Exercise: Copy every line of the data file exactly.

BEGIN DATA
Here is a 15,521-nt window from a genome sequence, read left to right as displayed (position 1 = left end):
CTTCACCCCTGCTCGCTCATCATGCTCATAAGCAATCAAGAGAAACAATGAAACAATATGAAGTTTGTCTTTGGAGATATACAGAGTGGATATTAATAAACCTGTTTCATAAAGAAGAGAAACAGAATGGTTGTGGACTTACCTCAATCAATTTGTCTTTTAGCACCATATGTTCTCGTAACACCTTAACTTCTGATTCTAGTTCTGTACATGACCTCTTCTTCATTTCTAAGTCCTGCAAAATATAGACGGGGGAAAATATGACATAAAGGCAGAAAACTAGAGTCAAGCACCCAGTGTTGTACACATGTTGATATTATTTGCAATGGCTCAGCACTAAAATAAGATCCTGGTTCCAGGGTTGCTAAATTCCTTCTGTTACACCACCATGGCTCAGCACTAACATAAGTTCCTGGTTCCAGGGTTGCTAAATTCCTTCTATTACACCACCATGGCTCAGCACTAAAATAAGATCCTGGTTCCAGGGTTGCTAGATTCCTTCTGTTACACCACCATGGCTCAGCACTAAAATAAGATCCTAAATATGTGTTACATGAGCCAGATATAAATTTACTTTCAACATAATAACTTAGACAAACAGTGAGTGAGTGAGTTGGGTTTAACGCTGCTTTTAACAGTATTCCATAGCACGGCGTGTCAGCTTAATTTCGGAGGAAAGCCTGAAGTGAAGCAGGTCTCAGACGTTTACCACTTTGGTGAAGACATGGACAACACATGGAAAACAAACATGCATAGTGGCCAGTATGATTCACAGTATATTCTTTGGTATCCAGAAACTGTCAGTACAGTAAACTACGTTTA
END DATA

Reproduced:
Here is a 15,521-nt window from a genome sequence, read left to right as displayed (position 1 = left end):
CTTCACCCCTGCTCGCTCATCATGCTCATAAGCAATCAAGAGAAACAATGAAACAATATGAAGTTTGTCTTTGGAGATATACAGAGTGGATATTAATAAACCTGTTTCATAAAGAAGAGAAACAGAATGGTTGTGGACTTACCTCAATCAATTTGTCTTTTAGCACCATATGTTCTCGTAACACCTTAACTTCTGATTCTAGTTCTGTACATGACCTCTTCTTCATTTCTAAGTCCTGCAAAATATAGACGGGGGAAAATATGACATAAAGGCAGAAAACTAGAGTCAAGCACCCAGTGTTGTACACATGTTGATATTATTTGCAATGGCTCAGCACTAAAATAAGATCCTGGTTCCAGGGTTGCTAAATTCCTTCTGTTACACCACCATGGCTCAGCACTAACATAAGTTCCTGGTTCCAGGGTTGCTAAATTCCTTCTATTACACCACCATGGCTCAGCACTAAAATAAGATCCTGGTTCCAGGGTTGCTAGATTCCTTCTGTTACACCACCATGGCTCAGCACTAAAATAAGATCCTAAATATGTGTTACATGAGCCAGATATAAATTTACTTTCAACATAATAACTTAGACAAACAGTGAGTGAGTGAGTTGGGTTTAACGCTGCTTTTAACAGTATTCCATAGCACGGCGTGTCAGCTTAATTTCGGAGGAAAGCCTGAAGTGAAGCAGGTCTCAGACGTTTACCACTTTGGTGAAGACATGGACAACACATGGAAAACAAACATGCATAGTGGCCAGTATGATTCACAGTATATTCTTTGGTATCCAGAAACTGTCAGTACAGTAAACTACGTTTA